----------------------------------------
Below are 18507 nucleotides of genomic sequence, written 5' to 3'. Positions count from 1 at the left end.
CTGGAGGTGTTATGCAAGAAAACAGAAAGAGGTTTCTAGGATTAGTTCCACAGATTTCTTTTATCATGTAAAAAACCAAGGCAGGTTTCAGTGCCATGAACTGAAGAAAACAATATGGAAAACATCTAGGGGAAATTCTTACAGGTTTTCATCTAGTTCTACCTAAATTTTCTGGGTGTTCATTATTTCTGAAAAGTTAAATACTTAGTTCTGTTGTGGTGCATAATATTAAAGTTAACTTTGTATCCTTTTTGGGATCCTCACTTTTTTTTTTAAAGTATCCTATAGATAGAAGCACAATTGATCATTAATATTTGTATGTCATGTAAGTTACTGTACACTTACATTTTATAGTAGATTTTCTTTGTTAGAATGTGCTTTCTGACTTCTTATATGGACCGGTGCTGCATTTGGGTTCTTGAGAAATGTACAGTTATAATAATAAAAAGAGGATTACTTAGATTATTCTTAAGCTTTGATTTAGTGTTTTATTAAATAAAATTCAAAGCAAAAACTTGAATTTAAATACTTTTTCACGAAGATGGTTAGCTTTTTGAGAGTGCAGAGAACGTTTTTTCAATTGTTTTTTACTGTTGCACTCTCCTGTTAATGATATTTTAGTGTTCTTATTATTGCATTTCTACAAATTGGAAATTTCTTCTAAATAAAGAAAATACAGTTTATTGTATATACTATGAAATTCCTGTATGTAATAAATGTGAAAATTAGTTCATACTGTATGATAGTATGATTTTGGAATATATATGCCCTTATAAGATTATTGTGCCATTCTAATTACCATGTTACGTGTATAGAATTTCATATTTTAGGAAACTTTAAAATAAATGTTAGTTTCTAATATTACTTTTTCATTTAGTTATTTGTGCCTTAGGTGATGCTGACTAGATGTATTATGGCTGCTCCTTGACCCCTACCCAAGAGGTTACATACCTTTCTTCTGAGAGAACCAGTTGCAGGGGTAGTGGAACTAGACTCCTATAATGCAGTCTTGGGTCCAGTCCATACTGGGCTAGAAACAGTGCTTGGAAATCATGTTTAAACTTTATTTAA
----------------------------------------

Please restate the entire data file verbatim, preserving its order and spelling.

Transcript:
Below are 18507 nucleotides of genomic sequence, written 5' to 3'. Positions count from 1 at the left end.
CTGGAGGTGTTATGCAAGAAAACAGAAAGAGGTTTCTAGGATTAGTTCCACAGATTTCTTTTATCATGTAAAAAACCAAGGCAGGTTTCAGTGCCATGAACTGAAGAAAACAATATGGAAAACATCTAGGGGAAATTCTTACAGGTTTTCATCTAGTTCTACCTAAATTTTCTGGGTGTTCATTATTTCTGAAAAGTTAAATACTTAGTTCTGTTGTGGTGCATAATATTAAAGTTAACTTTGTATCCTTTTTGGGATCCTCACTTTTTTTTTTAAAGTATCCTATAGATAGAAGCACAATTGATCATTAATATTTGTATGTCATGTAAGTTACTGTACACTTACATTTTATAGTAGATTTTCTTTGTTAGAATGTGCTTTCTGACTTCTTATATGGACCGGTGCTGCATTTGGGTTCTTGAGAAATGTACAGTTATAATAATAAAAAGAGGATTACTTAGATTATTCTTAAGCTTTGATTTAGTGTTTTATTAAATAAAATTCAAAGCAAAAACTTGAATTTAAATACTTTTTCACGAAGATGGTTAGCTTTTTGAGAGTGCAGAGAACGTTTTTTCAATTGTTTTTTACTGTTGCACTCTCCTGTTAATGATATTTTAGTGTTCTTATTATTGCATTTCTACAAATTGGAAATTTCTTCTAAATAAAGAAAATACAGTTTATTGTATATACTATGAAATTCCTGTATGTAATAAATGTGAAAATTAGTTCATACTGTATGATAGTATGATTTTGGAATATATATGCCCTTATAAGATTATTGTGCCATTCTAATTACCATGTTACGTGTATAGAATTTCATATTTTAGGAAACTTTAAAATAAATGTTAGTTTCTAATATTACTTTTTCATTTAGTTATTTGTGCCTTAGGTGATGCTGACTAGATGTATTATGGCTGCTCCTTGACCCCTACCCAAGAGGTTACATACCTTTCTTCTGAGAGAACCAGTTGCAGGGGTAGTGGAACTAGACTCCTATAATGCAGTCTTGGGTCCAGTCCATACTGGGCTAGAAACAGTGCTTGGAAATCATGTTTAAACTTTATTTAA